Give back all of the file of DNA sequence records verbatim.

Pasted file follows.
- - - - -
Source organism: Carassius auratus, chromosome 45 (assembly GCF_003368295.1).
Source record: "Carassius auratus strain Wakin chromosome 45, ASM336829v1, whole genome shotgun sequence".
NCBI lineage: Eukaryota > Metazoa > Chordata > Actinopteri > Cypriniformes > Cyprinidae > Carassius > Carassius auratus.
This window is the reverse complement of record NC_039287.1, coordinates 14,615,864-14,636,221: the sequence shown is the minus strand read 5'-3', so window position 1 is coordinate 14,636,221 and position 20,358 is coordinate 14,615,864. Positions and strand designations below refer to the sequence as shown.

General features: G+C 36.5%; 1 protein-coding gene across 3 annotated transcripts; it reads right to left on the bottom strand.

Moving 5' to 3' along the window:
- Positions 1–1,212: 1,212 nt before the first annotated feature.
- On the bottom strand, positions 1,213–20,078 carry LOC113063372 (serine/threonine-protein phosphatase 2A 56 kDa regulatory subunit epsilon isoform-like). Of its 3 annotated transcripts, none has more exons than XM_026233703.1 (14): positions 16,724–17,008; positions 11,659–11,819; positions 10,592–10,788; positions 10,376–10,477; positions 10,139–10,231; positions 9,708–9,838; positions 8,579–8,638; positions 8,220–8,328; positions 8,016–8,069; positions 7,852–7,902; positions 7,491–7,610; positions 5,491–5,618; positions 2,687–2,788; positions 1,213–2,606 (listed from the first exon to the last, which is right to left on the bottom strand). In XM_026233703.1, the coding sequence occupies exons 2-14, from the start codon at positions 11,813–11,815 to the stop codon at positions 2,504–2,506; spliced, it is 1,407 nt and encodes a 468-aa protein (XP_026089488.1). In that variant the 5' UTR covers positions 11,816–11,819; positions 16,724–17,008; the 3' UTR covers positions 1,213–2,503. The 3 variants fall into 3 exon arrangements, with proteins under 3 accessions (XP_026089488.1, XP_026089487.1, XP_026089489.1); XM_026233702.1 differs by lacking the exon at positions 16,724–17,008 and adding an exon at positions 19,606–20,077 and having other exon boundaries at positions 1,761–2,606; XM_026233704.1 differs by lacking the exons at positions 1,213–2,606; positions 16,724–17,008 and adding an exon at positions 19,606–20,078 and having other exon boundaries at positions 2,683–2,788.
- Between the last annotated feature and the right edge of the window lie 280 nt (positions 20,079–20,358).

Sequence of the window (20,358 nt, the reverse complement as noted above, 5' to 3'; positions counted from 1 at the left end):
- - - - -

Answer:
Source organism: Carassius auratus, chromosome 45 (assembly GCF_003368295.1).
Source record: "Carassius auratus strain Wakin chromosome 45, ASM336829v1, whole genome shotgun sequence".
NCBI lineage: Eukaryota > Metazoa > Chordata > Actinopteri > Cypriniformes > Cyprinidae > Carassius > Carassius auratus.
This window is the reverse complement of record NC_039287.1, coordinates 14,615,864-14,636,221: the sequence shown is the minus strand read 5'-3', so window position 1 is coordinate 14,636,221 and position 20,358 is coordinate 14,615,864. Positions and strand designations below refer to the sequence as shown.

General features: G+C 36.5%; 1 protein-coding gene across 3 annotated transcripts; it reads right to left on the bottom strand.

Moving 5' to 3' along the window:
- Positions 1–1,212: 1,212 nt before the first annotated feature.
- On the bottom strand, positions 1,213–20,078 carry LOC113063372 (serine/threonine-protein phosphatase 2A 56 kDa regulatory subunit epsilon isoform-like). Of its 3 annotated transcripts, none has more exons than XM_026233703.1 (14): positions 16,724–17,008; positions 11,659–11,819; positions 10,592–10,788; positions 10,376–10,477; positions 10,139–10,231; positions 9,708–9,838; positions 8,579–8,638; positions 8,220–8,328; positions 8,016–8,069; positions 7,852–7,902; positions 7,491–7,610; positions 5,491–5,618; positions 2,687–2,788; positions 1,213–2,606 (listed from the first exon to the last, which is right to left on the bottom strand). In XM_026233703.1, the coding sequence occupies exons 2-14, from the start codon at positions 11,813–11,815 to the stop codon at positions 2,504–2,506; spliced, it is 1,407 nt and encodes a 468-aa protein (XP_026089488.1). In that variant the 5' UTR covers positions 11,816–11,819; positions 16,724–17,008; the 3' UTR covers positions 1,213–2,503. The 3 variants fall into 3 exon arrangements, with proteins under 3 accessions (XP_026089488.1, XP_026089487.1, XP_026089489.1); XM_026233702.1 differs by lacking the exon at positions 16,724–17,008 and adding an exon at positions 19,606–20,077 and having other exon boundaries at positions 1,761–2,606; XM_026233704.1 differs by lacking the exons at positions 1,213–2,606; positions 16,724–17,008 and adding an exon at positions 19,606–20,078 and having other exon boundaries at positions 2,683–2,788.
- Between the last annotated feature and the right edge of the window lie 280 nt (positions 20,079–20,358).

Sequence of the window (20,358 nt, the reverse complement as noted above, 5' to 3'; positions counted from 1 at the left end):